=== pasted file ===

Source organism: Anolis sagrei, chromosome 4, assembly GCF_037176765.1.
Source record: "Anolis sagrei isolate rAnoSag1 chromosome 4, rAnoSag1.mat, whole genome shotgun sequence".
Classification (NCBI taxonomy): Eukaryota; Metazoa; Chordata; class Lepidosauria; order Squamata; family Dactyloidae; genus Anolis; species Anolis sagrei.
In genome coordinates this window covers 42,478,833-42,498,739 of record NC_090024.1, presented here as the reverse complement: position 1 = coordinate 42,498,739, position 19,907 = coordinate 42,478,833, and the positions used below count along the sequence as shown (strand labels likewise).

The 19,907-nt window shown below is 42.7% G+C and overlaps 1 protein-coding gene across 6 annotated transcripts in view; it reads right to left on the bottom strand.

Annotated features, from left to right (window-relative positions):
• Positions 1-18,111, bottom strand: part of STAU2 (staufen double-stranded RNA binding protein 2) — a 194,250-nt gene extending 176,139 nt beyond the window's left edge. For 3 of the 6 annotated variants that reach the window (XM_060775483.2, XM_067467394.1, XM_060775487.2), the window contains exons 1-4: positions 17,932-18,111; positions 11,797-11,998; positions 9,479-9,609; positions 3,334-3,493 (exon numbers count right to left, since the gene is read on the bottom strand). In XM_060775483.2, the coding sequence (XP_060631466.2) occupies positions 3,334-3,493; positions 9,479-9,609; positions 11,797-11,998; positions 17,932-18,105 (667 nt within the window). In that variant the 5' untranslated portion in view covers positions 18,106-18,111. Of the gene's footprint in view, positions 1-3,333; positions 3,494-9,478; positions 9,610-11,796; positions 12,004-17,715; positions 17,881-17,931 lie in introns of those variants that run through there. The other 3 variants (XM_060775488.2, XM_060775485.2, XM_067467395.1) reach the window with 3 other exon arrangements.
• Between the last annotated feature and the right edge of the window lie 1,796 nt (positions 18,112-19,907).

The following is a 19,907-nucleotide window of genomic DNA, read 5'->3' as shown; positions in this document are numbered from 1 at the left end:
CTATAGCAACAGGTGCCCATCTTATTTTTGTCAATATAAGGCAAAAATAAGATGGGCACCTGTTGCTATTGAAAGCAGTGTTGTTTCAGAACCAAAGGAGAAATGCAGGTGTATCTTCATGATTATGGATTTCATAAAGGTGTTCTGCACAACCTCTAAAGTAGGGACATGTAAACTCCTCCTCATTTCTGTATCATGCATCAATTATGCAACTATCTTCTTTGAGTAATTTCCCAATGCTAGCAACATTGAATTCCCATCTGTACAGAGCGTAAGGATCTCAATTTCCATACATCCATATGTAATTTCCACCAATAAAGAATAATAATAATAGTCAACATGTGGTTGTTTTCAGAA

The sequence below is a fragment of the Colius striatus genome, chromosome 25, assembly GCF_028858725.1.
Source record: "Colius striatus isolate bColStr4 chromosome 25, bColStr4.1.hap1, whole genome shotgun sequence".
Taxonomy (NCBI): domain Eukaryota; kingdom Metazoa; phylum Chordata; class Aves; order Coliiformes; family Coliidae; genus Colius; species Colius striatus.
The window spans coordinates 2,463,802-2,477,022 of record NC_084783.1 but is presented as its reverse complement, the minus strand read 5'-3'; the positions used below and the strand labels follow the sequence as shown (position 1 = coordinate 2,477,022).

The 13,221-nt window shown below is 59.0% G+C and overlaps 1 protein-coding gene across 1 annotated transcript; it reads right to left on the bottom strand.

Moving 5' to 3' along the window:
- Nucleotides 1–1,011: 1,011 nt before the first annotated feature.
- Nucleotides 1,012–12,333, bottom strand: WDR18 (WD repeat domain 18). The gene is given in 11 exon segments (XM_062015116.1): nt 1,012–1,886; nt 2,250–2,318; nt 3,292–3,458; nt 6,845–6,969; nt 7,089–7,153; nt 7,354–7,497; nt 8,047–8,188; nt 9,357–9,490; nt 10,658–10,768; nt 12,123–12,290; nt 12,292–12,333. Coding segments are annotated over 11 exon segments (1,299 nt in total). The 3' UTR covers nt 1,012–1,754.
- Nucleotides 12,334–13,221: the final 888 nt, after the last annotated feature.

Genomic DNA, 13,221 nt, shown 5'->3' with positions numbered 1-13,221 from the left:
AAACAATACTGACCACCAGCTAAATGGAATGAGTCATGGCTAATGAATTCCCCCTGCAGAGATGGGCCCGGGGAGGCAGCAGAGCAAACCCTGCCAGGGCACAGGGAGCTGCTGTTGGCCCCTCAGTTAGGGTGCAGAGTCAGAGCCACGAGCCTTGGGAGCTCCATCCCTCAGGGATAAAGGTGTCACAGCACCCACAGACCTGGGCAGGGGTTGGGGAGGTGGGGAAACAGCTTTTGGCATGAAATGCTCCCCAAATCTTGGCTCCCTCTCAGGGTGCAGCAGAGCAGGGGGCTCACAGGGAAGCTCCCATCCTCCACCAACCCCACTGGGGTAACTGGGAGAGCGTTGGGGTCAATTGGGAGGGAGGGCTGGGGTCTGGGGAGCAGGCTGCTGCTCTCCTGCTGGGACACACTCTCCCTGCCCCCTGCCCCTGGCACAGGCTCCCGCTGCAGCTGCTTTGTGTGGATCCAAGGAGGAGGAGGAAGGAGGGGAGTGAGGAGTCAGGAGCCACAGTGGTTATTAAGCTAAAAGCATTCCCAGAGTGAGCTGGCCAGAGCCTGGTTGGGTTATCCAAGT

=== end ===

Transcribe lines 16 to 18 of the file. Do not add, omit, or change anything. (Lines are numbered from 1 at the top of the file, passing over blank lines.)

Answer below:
Moving 5' to 3' along the window:
- Nucleotides 1–1,011: 1,011 nt before the first annotated feature.
- Nucleotides 1,012–12,333, bottom strand: WDR18 (WD repeat domain 18). The gene is given in 11 exon segments (XM_062015116.1): nt 1,012–1,886; nt 2,250–2,318; nt 3,292–3,458; nt 6,845–6,969; nt 7,089–7,153; nt 7,354–7,497; nt 8,047–8,188; nt 9,357–9,490; nt 10,658–10,768; nt 12,123–12,290; nt 12,292–12,333. Coding segments are annotated over 11 exon segments (1,299 nt in total). The 3' UTR covers nt 1,012–1,754.